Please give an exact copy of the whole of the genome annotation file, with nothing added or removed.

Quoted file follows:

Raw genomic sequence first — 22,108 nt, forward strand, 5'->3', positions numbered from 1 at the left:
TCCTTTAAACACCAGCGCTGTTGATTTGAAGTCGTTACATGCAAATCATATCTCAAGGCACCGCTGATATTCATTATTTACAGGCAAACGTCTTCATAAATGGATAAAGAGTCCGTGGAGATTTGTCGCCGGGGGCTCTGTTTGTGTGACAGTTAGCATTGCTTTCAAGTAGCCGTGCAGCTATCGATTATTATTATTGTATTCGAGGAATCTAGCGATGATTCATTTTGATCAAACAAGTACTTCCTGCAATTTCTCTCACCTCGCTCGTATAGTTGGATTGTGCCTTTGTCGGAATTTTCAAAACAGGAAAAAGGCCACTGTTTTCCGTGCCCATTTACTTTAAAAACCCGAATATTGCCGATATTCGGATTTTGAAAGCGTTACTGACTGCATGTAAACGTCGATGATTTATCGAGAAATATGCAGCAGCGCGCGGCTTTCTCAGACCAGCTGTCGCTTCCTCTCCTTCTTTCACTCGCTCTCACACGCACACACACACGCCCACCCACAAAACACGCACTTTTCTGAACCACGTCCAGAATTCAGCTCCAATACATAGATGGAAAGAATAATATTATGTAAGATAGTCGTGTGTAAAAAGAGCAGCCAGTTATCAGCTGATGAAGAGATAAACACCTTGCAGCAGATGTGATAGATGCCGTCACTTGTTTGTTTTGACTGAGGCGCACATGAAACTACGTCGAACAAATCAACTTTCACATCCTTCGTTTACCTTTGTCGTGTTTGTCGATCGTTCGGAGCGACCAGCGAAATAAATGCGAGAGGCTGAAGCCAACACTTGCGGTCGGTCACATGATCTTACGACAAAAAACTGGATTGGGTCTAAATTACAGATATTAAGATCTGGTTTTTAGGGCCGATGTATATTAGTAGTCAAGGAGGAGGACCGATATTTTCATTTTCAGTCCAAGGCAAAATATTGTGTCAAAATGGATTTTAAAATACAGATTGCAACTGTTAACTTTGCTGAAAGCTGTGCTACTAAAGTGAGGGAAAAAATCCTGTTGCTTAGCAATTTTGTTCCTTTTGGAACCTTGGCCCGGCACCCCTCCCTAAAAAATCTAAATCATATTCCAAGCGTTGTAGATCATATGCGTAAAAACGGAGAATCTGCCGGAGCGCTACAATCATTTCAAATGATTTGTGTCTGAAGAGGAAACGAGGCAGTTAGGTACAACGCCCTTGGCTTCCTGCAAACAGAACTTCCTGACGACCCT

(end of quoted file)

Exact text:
Raw genomic sequence first — 22,108 nt, forward strand, 5'->3', positions numbered from 1 at the left:
TCCTTTAAACACCAGCGCTGTTGATTTGAAGTCGTTACATGCAAATCATATCTCAAGGCACCGCTGATATTCATTATTTACAGGCAAACGTCTTCATAAATGGATAAAGAGTCCGTGGAGATTTGTCGCCGGGGGCTCTGTTTGTGTGACAGTTAGCATTGCTTTCAAGTAGCCGTGCAGCTATCGATTATTATTATTGTATTCGAGGAATCTAGCGATGATTCATTTTGATCAAACAAGTACTTCCTGCAATTTCTCTCACCTCGCTCGTATAGTTGGATTGTGCCTTTGTCGGAATTTTCAAAACAGGAAAAAGGCCACTGTTTTCCGTGCCCATTTACTTTAAAAACCCGAATATTGCCGATATTCGGATTTTGAAAGCGTTACTGACTGCATGTAAACGTCGATGATTTATCGAGAAATATGCAGCAGCGCGCGGCTTTCTCAGACCAGCTGTCGCTTCCTCTCCTTCTTTCACTCGCTCTCACACGCACACACACACGCCCACCCACAAAACACGCACTTTTCTGAACCACGTCCAGAATTCAGCTCCAATACATAGATGGAAAGAATAATATTATGTAAGATAGTCGTGTGTAAAAAGAGCAGCCAGTTATCAGCTGATGAAGAGATAAACACCTTGCAGCAGATGTGATAGATGCCGTCACTTGTTTGTTTTGACTGAGGCGCACATGAAACTACGTCGAACAAATCAACTTTCACATCCTTCGTTTACCTTTGTCGTGTTTGTCGATCGTTCGGAGCGACCAGCGAAATAAATGCGAGAGGCTGAAGCCAACACTTGCGGTCGGTCACATGATCTTACGACAAAAAACTGGATTGGGTCTAAATTACAGATATTAAGATCTGGTTTTTAGGGCCGATGTATATTAGTAGTCAAGGAGGAGGACCGATATTTTCATTTTCAGTCCAAGGCAAAATATTGTGTCAAAATGGATTTTAAAATACAGATTGCAACTGTTAACTTTGCTGAAAGCTGTGCTACTAAAGTGAGGGAAAAAATCCTGTTGCTTAGCAATTTTGTTCCTTTTGGAACCTTGGCCCGGCACCCCTCCCTAAAAAATCTAAATCATATTCCAAGCGTTGTAGATCATATGCGTAAAAACGGAGAATCTGCCGGAGCGCTACAATCATTTCAAATGATTTGTGTCTGAAGAGGAAACGAGGCAGTTAGGTACAACGCCCTTGGCTTCCTGCAAACAGAACTTCCTGACGACCCT